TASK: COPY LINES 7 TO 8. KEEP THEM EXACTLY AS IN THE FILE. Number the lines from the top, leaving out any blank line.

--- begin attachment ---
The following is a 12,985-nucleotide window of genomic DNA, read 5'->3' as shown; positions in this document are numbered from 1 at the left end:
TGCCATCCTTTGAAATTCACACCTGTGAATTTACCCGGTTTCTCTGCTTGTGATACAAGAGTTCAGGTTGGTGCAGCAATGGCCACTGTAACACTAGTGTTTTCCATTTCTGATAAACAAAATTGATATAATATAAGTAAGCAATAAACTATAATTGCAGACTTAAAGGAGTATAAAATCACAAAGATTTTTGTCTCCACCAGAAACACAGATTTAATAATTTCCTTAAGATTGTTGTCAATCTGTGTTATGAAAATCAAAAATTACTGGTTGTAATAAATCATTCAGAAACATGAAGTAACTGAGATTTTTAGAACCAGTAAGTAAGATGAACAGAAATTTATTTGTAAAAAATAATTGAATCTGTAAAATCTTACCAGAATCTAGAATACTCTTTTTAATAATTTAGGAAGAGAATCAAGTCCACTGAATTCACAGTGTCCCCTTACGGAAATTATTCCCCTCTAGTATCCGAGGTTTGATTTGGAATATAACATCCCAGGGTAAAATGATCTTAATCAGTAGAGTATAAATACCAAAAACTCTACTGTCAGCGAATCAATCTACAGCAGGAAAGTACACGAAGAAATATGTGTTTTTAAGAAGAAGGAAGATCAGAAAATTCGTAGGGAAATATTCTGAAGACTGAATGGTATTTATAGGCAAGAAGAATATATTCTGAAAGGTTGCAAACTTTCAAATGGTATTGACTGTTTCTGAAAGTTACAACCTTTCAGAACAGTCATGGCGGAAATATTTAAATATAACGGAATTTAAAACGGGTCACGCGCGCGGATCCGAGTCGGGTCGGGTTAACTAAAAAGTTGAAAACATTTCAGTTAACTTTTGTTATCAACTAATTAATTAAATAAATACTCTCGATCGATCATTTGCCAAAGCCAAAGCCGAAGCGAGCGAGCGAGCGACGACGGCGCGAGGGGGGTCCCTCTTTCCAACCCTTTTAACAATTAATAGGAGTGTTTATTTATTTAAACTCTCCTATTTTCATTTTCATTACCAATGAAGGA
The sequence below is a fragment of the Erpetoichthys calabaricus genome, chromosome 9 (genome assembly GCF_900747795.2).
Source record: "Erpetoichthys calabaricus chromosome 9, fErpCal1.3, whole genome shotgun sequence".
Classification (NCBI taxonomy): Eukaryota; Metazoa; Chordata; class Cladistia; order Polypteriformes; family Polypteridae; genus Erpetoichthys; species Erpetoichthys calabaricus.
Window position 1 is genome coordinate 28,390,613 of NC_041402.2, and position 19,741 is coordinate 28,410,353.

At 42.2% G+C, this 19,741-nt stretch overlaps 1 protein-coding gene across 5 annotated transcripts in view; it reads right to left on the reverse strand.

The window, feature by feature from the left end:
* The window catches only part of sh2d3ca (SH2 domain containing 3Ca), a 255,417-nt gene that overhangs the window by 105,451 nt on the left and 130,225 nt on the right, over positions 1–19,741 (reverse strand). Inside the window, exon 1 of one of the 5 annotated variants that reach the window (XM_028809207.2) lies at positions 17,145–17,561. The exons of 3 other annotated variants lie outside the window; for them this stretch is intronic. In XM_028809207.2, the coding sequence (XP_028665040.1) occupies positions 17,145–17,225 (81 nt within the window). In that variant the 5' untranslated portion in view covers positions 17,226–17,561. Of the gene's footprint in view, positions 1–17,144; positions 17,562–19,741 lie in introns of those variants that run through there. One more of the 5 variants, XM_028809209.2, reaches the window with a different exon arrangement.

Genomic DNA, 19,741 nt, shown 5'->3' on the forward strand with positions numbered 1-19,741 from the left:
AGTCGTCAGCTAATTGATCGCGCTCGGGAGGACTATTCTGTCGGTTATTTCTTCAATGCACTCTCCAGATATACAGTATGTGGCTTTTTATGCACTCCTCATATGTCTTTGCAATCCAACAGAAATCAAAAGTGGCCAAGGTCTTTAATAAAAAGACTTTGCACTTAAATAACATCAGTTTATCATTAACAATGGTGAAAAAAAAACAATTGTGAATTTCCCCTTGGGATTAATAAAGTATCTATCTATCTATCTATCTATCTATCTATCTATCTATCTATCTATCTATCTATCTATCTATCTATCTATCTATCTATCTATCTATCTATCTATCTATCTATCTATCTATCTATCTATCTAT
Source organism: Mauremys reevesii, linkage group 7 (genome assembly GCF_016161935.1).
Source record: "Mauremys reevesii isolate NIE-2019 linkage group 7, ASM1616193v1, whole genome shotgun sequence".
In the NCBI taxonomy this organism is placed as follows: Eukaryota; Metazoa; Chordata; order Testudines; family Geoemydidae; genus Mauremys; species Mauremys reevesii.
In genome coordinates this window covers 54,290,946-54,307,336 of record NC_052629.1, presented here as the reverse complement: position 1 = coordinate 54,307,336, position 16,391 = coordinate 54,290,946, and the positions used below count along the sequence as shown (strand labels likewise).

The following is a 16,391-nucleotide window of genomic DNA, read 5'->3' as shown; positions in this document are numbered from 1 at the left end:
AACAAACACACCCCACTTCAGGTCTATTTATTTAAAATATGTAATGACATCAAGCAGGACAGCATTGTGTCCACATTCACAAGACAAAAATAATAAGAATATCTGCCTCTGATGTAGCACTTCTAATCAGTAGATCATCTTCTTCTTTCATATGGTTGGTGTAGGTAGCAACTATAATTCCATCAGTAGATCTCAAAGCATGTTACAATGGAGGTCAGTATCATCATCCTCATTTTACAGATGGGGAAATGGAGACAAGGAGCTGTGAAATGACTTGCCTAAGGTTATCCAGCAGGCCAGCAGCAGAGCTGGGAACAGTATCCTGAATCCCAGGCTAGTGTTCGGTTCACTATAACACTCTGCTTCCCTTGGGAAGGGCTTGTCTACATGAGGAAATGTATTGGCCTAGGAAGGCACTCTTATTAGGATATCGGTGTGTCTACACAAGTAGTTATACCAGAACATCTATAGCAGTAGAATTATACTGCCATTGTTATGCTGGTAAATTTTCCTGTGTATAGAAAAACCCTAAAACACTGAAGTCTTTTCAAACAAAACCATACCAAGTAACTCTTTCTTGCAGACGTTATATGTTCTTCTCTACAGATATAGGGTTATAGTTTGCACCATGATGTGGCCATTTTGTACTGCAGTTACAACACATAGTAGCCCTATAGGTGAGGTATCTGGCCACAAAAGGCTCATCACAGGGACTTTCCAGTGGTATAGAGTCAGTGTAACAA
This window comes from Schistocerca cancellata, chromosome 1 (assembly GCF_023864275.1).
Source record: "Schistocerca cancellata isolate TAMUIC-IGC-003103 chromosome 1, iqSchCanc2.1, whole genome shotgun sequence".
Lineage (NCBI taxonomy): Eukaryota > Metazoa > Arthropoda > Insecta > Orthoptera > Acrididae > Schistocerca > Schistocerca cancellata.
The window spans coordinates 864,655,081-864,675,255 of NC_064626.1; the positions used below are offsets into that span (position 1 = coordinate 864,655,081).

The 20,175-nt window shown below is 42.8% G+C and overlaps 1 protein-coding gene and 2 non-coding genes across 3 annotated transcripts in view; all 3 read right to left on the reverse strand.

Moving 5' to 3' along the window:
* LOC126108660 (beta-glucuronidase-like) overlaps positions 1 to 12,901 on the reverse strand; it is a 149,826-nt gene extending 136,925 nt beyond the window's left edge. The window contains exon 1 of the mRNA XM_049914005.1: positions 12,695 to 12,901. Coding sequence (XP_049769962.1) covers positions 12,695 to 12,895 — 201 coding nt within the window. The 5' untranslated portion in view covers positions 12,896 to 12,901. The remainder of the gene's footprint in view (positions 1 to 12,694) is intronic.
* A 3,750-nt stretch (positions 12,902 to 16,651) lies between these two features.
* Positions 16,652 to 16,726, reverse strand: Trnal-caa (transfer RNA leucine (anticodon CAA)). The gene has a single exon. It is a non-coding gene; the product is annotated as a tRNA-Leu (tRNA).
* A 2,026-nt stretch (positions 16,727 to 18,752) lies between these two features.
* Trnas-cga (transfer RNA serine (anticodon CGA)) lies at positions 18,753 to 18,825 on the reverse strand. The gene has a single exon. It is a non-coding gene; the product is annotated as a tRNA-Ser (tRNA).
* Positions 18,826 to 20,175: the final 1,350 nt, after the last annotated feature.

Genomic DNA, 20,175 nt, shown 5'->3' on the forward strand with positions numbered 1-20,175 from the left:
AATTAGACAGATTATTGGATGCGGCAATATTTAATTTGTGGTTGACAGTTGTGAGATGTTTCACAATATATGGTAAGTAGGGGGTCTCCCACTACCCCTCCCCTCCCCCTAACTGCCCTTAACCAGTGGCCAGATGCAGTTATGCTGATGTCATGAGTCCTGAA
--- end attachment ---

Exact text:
At 42.2% G+C, this 19,741-nt stretch overlaps 1 protein-coding gene across 5 annotated transcripts in view; it reads right to left on the reverse strand.

The window, feature by feature from the left end: